Thomas Cook has gone into administration after knife-edge talks over the weekend with lenders, shareholders and the UK government failed to piece together a rescue package for the 178-year-old travel company.
Following a drawn-out day of negotiations at Latham & Watkins, the law firm, on Sunday, Thomas Cook’s board said early on Monday morning that despite “considerable efforts” the failure of the talks meant “it had no choice but to take steps to enter into compulsory liquidation with immediate effect”.
The collapse of the travel company leaves 21,000 jobs at risk and 150,000 UK holidaymakers stranded abroad, reliant on an effort by the government’s Civil Aviation Authority to put together the biggest emergency repatriation in peacetime.
A further 350,000 foreign nationals are also abroad on the tour operator’s holidays.
The restructuring specialist AlixPartners was appointed to manage the administration, subject to the approval of the court. Thomas Cook said that it expected AlixPartners to work with CAA to arrange the repatriation of its customers.
The UK government, which was dragged into discussions after Thomas Cook approached Downing Street for a bailout last Friday, had been under pressure to keep talks moving. “Having a granny stranded in Tunisia is not a good look,” said one person familiar with the discussions. However, others with knowledge of the talks said this would have set a difficult precedent for the government.
Fosun, the Chinese conglomerate and Thomas Cook’s biggest shareholder, had proposed to contribute £450m to a rescue package. Fosun said in a statement that it was “disappointed” at the collapse of the travel company and its inability to “find a viable solution for its proposed recapitalisation”. The Chinese company added: “Fosun confirms that its position remained unchanged throughout the process, but unfortunately other factors have changed. We extend our deepest sympathy to all those affected by this outcome.”
The fallout from Thomas Cook’s collapse will cause wider chaos throughout the travel industry due to the company’s complex supply chain. A person familiar with the discussions pointed to a long list of parties involved: “The banks, the insurers, the credit card providers, the government, the bondholders, the landlords, the shareholders. And then the 6,000 or so hoteliers that need Thomas Cook for their livelihood.”
Thomas Cook said that a number of other Thomas Cook companies would also be liquidated with either AlixPartners or KPMG, the professional services firm, set to oversee the process.
The CAA said that customers yet to travel with Thomas Cook from the UK “must not go to the airport”, adding that all of the company’s bookings had been cancelled.
Peter Fankhauser, Thomas Cook’s chief executive, said in a statement that the company had worked “exhaustively” to salvage a £1.1bn rescue deal.
“It is a matter of profound regret to me and the rest of the board that we were not successful. I would like to apologise to our millions of customers, and thousands of employees, suppliers and partners who have supported us for many years,” he said.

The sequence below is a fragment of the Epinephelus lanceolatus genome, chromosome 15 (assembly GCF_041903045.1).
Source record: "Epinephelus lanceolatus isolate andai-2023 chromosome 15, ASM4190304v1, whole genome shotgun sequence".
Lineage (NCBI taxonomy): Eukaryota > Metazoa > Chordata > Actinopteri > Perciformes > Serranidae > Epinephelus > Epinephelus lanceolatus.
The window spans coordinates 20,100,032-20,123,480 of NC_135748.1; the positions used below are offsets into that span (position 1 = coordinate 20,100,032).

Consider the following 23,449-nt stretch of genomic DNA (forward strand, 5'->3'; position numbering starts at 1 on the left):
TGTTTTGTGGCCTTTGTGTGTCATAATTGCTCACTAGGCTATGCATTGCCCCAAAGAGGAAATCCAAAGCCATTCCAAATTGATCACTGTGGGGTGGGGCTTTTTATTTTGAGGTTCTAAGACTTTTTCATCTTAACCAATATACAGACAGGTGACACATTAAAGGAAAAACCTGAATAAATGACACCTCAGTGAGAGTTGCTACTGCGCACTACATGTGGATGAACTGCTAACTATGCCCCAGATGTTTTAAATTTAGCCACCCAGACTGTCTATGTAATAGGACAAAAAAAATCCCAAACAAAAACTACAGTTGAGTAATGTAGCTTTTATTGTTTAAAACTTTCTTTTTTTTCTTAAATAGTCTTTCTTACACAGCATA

Other airlines, including Virgin Atlantic and EasyJet, have been called in to transport home far-flung customers in an operation that the CAA said should take two weeks.
Richard Moriarty, chief executive of the CAA, said that it had launched “what is effectively one of the UK’s largest airlines, involving a fleet of aircraft secured from around the world. The nature and scale of the operation means that unfortunately some disruption will be inevitable.”
Thomas Cook’s collapse comes eight months after it announced it intended to sell its profitable airline as a means of shoring up its tour operator business. However, in May it revealed a £1.2bn net debt pile following a £1.1bn writedown on the value of its 2007 merger with MyTravel, the UK holiday company.
In July, the company said it was in “advanced discussions” for a £750m recapitalisation funded by Fosun. The sum was subsequently increased to £900m after demands for equity in the business by a group of Thomas Cook’s bondholders.
“There’s been a continuous knock-on effect,” said Richard Clarke, an analyst at Bernstein. “Their suppliers get wary, hotels ask them for more money up front, consumers become less willing to book with them . . . I’m sure that’s why we’ve seen continuous increases in the size of their rescue package.”
The company has also engaged a number of advisory services, including Latham & Watkins, Slaughter and May and Clifford Chance, the law firms, FTI Consulting, and AlixPartners.
“Everyone’s fees are enormous,” said one person familiar with the talks. “Ironically, Thomas Cook has to pay multiple fees to all the advisers at a point when it is most in distress.”
The rescue operation required for customers of Thomas Cook is far larger than that of Monarch, which collapsed in October 2017 when it was the UK’s fifth-biggest airline. That incident saw the CAA charter around 30 aircraft to bring back about 85,000 Monarch customers back to the UK at a cost of £60m.
Customers who have booked package holidays will be eligible for compensation under the UK’s Atol protection scheme. The CAA said it would aim to compensate customers within 60 days.
Those who have booked flights with Thomas Cook Airlines are unlikely to be protected by Atol, and must instead claim via their travel insurance or credit card company.